I created a light and night clock (the needle has a 360 degree rotation during sunlight and another revolution during nighttime), seeking to encourage a wider environmental awareness and to reshape everyday behaviours. It emphasises that we are part of nature with a natural cycle and that we don’t listen anymore in the modern way of living. This project aims to coordinate ourselves in a more adequate way, weaving ‘human time’ with ‘environmental time’, particularly important in the current context of environmental and social crisis.
I created two different face of the clock, one in plywood for indoor public places and mirror acrylic one for outdoor.
From the study “Time Flies” I found that there is little chance to interfere in private life or modify routine. By using public spaces and in-between places I can engage stakeholders. Urban installations exhibiting objective data have the potential to elicit reflection, change or action, playing a critical role in the construction and reflection of social behaviour (Claes & Vande Moere, 2013; Galloway, 2004).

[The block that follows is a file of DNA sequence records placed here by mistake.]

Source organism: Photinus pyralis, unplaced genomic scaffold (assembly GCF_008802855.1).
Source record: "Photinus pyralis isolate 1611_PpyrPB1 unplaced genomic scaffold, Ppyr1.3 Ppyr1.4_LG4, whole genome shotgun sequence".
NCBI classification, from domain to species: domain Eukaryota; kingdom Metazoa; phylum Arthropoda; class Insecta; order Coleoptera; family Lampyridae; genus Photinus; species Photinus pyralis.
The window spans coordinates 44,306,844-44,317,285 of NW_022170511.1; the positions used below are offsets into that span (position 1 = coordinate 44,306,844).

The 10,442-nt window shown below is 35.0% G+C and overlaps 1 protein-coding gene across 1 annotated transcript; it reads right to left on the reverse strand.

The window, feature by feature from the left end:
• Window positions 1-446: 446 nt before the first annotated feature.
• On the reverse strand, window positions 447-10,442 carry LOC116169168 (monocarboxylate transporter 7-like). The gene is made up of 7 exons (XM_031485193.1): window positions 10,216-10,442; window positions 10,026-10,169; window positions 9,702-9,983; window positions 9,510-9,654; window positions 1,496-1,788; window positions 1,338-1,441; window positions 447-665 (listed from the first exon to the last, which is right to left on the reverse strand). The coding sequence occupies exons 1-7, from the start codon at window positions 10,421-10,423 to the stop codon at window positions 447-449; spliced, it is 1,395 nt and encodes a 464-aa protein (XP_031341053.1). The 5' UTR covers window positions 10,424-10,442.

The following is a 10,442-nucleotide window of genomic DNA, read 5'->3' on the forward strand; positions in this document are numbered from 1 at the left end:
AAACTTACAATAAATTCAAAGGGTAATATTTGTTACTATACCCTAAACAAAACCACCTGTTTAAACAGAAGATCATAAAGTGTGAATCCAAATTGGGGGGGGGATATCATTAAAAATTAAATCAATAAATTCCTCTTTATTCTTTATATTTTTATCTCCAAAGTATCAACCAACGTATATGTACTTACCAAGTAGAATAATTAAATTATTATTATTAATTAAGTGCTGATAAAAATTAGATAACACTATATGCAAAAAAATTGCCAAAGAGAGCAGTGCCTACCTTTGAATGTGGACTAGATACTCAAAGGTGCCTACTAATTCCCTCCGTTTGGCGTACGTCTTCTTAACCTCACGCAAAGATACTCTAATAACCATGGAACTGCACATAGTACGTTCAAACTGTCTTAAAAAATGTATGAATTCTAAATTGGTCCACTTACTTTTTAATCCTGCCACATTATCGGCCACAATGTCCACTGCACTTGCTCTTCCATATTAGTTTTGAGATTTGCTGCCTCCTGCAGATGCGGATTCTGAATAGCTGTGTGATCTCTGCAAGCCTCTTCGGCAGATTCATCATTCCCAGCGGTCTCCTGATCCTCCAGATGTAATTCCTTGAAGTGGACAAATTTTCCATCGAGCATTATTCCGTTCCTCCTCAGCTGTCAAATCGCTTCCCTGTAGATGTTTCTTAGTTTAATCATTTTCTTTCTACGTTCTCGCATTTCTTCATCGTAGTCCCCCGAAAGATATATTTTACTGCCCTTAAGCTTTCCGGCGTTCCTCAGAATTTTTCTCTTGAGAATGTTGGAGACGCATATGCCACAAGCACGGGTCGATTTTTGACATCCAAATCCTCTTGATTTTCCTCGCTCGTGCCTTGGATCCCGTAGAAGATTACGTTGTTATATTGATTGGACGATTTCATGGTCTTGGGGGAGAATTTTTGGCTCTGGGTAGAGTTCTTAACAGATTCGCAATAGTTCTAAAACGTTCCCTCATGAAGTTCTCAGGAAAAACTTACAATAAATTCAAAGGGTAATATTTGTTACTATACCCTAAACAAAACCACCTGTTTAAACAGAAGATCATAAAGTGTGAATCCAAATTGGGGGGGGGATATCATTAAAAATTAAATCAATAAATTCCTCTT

The image engraved on the clocks are drawings of lace lichen. They are one of the most documented bio-indicators. Usually growing on Oak tree, their diversity correlates directly with air quality and human health. It is view as the symbol of wisdom of time, an evolving barometer of climatic change, a biological indicator (Bardell, Bucknum, & Howe, 2012).
The clock is composed of a stepper motor of 200 steps, an Arduino YUN, a motor shield, a battery pack and a NeoPixel Ring. It is connected to the WIFI and will be able to geo-localise itself in the future. For now the location is given to the program, then from this information, it gets the time of sunrise, sunset and the actual clock time from the online data base. The rate of each step is calculated depending of the length of day light or night, allowing the needle to do 360 degrees in day time and the same in night time. The user will be able to see when looking at the clock if there is more or less of the day remaining with light in comparison with what already passed.
Bardell, F., Bucknum, B., & Howe, B. (2012). Wired Wilderness. Retrieved 25/03/15, from https://climateclock.wordpress.com/residency-finalists/wired-wilderness/
Claes, S., & Vande Moere, A. (2013). Street infographics: raising awareness of local issues through a situated urban visualization. Paper presented at the Proceedings of the 2nd ACM International Symposium on Pervasive Displays.